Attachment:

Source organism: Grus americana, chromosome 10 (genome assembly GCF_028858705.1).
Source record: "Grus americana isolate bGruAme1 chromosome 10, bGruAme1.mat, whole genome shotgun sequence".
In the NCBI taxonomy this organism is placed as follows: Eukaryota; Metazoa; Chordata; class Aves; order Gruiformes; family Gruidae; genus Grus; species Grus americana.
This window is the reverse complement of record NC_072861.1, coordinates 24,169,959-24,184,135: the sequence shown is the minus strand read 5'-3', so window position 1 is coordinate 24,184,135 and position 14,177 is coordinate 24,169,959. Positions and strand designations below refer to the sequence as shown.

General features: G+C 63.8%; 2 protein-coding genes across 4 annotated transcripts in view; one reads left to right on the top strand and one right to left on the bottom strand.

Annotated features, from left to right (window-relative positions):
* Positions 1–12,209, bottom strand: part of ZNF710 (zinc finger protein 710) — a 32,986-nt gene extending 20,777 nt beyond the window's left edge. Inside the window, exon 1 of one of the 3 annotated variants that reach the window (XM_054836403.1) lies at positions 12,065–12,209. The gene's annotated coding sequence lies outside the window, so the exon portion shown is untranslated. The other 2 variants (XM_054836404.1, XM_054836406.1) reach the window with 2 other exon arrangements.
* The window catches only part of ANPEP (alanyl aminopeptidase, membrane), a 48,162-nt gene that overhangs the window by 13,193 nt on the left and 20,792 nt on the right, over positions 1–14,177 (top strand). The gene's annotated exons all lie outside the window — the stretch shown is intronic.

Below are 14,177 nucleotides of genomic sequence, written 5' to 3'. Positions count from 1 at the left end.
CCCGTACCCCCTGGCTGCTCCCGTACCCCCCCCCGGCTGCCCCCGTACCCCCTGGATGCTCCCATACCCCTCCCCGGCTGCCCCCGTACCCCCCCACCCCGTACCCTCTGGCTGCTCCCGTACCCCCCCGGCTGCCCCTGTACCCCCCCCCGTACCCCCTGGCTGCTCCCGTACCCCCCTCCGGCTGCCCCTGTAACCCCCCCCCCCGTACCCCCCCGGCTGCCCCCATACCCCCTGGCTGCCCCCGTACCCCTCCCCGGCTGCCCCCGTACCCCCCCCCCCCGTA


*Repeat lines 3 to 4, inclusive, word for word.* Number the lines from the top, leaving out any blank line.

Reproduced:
In the NCBI taxonomy this organism is placed as follows: Eukaryota; Metazoa; Chordata; class Aves; order Gruiformes; family Gruidae; genus Grus; species Grus americana.
This window is the reverse complement of record NC_072861.1, coordinates 24,169,959-24,184,135: the sequence shown is the minus strand read 5'-3', so window position 1 is coordinate 24,184,135 and position 14,177 is coordinate 24,169,959. Positions and strand designations below refer to the sequence as shown.